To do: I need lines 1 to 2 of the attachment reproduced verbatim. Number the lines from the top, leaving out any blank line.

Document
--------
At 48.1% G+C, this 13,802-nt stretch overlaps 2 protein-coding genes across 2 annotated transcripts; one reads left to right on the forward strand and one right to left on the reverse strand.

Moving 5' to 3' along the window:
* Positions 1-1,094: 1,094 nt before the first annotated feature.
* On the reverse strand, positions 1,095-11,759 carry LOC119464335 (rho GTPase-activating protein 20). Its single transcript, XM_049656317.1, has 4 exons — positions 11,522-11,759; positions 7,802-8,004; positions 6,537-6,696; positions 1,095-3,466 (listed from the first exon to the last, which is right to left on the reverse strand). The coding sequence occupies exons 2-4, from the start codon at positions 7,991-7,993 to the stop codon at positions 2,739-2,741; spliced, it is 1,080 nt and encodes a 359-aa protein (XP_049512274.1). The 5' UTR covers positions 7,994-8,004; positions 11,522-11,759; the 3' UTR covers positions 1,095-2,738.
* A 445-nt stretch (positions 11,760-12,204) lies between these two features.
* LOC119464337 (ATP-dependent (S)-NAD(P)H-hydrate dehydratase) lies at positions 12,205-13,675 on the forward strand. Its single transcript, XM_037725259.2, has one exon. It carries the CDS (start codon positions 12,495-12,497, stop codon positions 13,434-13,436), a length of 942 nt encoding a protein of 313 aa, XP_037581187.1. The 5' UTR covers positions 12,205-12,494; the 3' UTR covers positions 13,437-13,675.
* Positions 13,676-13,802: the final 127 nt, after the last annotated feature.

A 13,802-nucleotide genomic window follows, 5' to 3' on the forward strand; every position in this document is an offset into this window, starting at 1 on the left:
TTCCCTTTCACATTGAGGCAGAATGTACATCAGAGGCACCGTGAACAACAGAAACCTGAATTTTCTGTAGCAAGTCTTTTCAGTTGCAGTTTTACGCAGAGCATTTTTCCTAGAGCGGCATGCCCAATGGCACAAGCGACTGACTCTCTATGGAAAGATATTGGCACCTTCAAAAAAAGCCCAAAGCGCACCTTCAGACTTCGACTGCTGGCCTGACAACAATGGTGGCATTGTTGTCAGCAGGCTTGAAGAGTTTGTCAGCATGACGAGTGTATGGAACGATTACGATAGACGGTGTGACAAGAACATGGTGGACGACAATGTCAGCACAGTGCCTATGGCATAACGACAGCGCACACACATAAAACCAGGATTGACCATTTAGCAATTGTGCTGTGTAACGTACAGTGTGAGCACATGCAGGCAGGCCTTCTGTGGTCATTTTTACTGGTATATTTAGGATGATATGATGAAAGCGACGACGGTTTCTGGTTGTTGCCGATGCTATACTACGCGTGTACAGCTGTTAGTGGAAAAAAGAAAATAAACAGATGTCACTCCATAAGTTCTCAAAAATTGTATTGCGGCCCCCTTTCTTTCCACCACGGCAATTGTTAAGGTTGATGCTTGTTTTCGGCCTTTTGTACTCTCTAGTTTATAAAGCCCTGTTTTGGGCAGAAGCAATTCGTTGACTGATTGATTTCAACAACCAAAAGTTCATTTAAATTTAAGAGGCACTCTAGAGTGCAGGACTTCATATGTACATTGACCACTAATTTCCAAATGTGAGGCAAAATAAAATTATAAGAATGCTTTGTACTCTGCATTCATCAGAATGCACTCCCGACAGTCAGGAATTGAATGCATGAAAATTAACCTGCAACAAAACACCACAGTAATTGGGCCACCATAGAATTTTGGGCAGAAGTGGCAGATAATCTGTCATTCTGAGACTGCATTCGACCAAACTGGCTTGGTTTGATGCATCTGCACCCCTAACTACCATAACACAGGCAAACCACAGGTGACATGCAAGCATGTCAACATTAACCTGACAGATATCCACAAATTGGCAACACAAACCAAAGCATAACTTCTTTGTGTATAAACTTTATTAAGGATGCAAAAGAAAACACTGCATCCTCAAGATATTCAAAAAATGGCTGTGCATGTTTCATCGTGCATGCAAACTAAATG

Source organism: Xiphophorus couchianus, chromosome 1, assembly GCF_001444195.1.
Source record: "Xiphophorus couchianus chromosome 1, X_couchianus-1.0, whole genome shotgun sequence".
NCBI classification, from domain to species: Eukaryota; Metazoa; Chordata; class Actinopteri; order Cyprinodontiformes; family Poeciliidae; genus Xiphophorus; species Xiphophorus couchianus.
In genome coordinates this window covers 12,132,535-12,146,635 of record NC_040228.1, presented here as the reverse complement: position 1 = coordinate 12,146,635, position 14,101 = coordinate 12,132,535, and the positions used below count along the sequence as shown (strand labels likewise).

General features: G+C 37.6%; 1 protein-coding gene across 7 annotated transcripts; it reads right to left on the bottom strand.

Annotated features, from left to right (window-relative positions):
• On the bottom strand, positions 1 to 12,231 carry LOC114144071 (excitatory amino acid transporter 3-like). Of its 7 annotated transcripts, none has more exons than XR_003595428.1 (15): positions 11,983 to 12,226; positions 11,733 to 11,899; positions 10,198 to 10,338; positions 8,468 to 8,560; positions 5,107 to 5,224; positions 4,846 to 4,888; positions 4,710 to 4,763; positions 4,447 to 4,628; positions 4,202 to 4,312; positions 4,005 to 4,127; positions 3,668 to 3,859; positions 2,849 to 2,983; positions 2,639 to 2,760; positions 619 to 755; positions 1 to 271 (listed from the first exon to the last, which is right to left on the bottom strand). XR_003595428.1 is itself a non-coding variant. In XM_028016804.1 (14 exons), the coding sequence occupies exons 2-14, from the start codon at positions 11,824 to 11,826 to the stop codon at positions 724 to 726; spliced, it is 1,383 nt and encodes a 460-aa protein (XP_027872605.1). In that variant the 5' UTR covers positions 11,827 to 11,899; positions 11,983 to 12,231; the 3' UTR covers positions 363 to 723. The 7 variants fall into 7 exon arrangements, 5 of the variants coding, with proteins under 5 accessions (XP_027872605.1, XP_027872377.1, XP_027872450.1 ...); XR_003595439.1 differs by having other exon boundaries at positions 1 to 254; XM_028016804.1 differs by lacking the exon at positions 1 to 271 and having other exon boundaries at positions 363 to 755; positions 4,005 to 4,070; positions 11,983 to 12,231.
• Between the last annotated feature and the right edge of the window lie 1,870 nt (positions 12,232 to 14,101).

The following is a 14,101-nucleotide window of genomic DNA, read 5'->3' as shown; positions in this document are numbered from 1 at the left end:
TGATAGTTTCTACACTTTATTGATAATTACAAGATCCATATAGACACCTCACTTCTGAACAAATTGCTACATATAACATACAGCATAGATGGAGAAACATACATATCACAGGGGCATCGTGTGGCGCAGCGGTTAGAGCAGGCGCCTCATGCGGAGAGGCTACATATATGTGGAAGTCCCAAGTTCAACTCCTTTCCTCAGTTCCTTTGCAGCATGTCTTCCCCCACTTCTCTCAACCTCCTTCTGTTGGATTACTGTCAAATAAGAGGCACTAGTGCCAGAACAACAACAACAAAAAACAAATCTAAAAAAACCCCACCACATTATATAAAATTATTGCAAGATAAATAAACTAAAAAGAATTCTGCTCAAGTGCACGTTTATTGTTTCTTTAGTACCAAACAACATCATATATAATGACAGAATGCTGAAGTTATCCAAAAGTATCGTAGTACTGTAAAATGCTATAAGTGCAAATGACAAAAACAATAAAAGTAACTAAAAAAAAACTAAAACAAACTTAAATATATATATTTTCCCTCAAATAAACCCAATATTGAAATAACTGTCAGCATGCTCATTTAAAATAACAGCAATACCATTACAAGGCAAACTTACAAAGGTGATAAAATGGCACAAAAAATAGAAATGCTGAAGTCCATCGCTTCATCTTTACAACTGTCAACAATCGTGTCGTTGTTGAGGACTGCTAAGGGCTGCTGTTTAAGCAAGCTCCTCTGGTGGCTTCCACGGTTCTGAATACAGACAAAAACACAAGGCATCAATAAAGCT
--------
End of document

At 48.1% G+C, this 13,802-nt stretch overlaps 2 protein-coding genes across 2 annotated transcripts; one reads left to right on the forward strand and one right to left on the reverse strand.

Moving 5' to 3' along the window: